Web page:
Join us in The Hardest Hit campaign

The Government's Budget announcement today continues to drive forward with its plans to reduce the number of people claiming benefits.

We're concerned that people affected by Parkinson's may no longer be able to receive the financial support they're entitled to if they incur extra costs due to their condition. Many people affected by Parkinson's have told us about their experiences, which have been included in a Disability Benefits Consortium (DBC) report (PDF file) published today - so thank you to all of those who responded.

We're a member of the Disability Benefits Consortium which is a national coalition of over 40 different charities and other organisations. Today's report highlights the issues faced by disabled people and those with long-term conditions such as Parkinson's, their experiences of the benefits system and the impact of proposed reforms.

We've also joined The Hardest Hit campaign, aimed at raising awareness of the impact cuts to benefits will have on disabled people. People affected by Parkinson's can get involved in a number of ways:

To find out more about other ways that we're lobbying on this issue, visit our disability benefits campaign page.

If you'd like to share your experiences of the benefits system with us, get in touch on 020 7963 9307 or email

Parkinson's UK Together events

Last week over 300 members and staff from all over the UK came together in a series of events to share successes and discuss our plans for the future.

The Parkinson's UK Together events provided an excellent forum for members of our local groups to feed back to staff what they think has worked well and help us identify new ways of working together toward our ambitious 5-year strategy.

Members picked out our presence at the World Parkinson Congress, our work with Nintendo Wii and our rebranded information resources as some of our most impressive achievements in recent months.

They also stressed the importance of our educational work with GPs and other health professionals as well as our 'Get it on time' campaign.

Members felt that current work to improve communication between staff and local groups needed to continue. And they welcomed further events to increase interaction and shared understanding between staff and people affected by Parkinson's.

One person at the Glasgow event said: "It's nice to hear what other branches are doing and to share ideas with staff. Sometimes as a branch you can get stuck in a rut. The event has been really very informative and useful for that".

So staff returned to the office this week with a strong sense of what we are doing well and areas for improvement - as we move towards our ultimate goal of finding a cure.

From genes to treatments

This week, researchers in the US discovered that a drug currently used to treat a rare genetic childhood condition can stop the development of Parkinson's in mice. The drug, phenylbutyrate, is now being tested in people with Parkinson's.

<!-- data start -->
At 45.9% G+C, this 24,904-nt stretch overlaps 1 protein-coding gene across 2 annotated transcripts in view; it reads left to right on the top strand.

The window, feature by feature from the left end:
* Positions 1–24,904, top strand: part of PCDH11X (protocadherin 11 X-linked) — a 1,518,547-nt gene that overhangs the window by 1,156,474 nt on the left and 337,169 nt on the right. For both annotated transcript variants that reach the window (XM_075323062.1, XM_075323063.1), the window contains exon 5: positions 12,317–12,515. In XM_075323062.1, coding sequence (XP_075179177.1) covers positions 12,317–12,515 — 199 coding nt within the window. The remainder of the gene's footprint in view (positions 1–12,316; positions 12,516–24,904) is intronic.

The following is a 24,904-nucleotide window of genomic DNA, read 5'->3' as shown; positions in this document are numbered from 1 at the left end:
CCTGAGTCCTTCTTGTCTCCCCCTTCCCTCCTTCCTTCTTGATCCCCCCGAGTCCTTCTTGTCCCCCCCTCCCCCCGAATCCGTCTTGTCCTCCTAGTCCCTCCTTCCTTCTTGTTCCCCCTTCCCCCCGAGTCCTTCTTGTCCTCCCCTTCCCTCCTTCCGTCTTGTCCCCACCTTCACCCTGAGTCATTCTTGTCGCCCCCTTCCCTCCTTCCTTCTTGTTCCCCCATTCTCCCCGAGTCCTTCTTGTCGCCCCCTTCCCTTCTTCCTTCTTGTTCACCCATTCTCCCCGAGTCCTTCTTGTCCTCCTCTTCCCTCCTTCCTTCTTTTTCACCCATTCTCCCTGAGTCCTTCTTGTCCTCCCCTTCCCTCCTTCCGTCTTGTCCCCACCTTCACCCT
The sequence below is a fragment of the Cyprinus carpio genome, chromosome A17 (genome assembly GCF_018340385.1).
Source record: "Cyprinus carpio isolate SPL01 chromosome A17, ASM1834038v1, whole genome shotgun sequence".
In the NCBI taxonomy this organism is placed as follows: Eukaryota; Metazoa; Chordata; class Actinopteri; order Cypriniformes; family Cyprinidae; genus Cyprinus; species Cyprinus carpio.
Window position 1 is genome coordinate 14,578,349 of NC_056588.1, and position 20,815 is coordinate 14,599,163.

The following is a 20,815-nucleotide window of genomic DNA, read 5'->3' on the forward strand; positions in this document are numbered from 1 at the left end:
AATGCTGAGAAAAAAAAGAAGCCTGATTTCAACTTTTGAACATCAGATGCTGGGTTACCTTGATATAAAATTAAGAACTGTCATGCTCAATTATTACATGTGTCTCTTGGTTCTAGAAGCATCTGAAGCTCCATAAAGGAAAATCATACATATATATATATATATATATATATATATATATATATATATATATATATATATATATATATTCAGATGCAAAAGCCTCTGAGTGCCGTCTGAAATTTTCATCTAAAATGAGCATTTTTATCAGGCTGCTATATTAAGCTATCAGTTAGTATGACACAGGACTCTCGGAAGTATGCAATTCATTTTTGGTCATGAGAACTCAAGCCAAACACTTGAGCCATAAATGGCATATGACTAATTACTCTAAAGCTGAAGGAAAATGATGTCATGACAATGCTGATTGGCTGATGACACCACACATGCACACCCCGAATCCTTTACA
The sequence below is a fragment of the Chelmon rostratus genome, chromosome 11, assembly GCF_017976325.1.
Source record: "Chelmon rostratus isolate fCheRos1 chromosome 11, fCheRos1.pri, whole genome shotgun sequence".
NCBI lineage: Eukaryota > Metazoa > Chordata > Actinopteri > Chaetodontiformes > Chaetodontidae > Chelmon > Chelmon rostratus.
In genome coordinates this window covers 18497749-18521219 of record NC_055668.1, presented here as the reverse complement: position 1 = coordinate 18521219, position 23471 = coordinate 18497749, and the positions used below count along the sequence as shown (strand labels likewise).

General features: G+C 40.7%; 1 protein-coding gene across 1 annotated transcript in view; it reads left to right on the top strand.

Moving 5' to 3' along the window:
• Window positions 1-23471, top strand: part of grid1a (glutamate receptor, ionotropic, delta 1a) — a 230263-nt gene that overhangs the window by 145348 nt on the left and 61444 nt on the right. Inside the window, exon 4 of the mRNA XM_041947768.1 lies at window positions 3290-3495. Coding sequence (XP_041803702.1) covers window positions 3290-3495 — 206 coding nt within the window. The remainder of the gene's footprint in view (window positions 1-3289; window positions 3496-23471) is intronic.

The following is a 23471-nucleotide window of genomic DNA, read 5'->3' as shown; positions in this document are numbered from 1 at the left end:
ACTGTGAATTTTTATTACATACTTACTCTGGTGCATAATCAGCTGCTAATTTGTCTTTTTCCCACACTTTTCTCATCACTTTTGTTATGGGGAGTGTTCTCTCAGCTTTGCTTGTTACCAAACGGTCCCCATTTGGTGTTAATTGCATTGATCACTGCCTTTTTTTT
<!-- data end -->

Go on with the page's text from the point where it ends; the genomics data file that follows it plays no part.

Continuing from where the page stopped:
The drug works by turning on a gene, called DJ-1, which helps the dopamine-producing nerve cells usually lost in Parkinson's to survive.

But what's exciting about this breakthrough - aside from the promise of a new treatment that could slow or stop Parkinson's - is that the foundations were laid by the discovery of problems in the DJ-1 gene in people with Parkinson's back in 2003.

Now, understanding why the DJ-1 gene is important for the nerve cells lost in Parkinson's has led to this potentially neuroprotective treatment. We funded a lot of the early work around this and discovered 2 key genes that are involved in Parkinson's.

And there's more to come.

Researchers at the John Hopkins Institute for Cell Engineering in the US have unravelled how another crucial gene causes nerve cells to die in Parkinson's.

And just last month 5 new genes linked to Parkinson's were identified in the largest genetic study of the condition to date. This brings us up to 11 genes that we now believe play a part in Parkinson's.

We are now beginning to see the pieces of this complex puzzle of genes fitting together. And this is leading to the first tantalising glimpses of treatments that tackle the root causes of Parkinson's by targeting the genes involved in the condition.

No one has to face Parkinson's alone

For many people, a diagnosis of Parkinson's can be a frightening and isolating experience, and it can be difficult to know where to go for help and support.

We have 350 local groups across the UK, offering friendship and support and a chance to talk face to face with others going through the same experience. The groups are not just for people with Parkinson's but for carers and families too. There are new groups forming all the time - recent additions include Orkney and Porthcawl.

We've just redesigned our local group finder on our website, so it's now a lot easier for you to find the group that's nearest to you.

If you feel this isn't for you, there are also 'virtual groups' that meet online. Our Facebook page, our discussion forum and also Twitter offer places for people affected by Parkinson's to interact with others in the same situation and get support.

The theme for next month's Parkinson's Awareness Week - 11-17 April - is 'Join us'. There are so many ways that you can get involved with us - over the coming weeks we'll be letting you know more about what's planned. In the meantime, why not locate your nearest local group - or take a a look at our forum, Twitter or Facebook pages - and take that first step?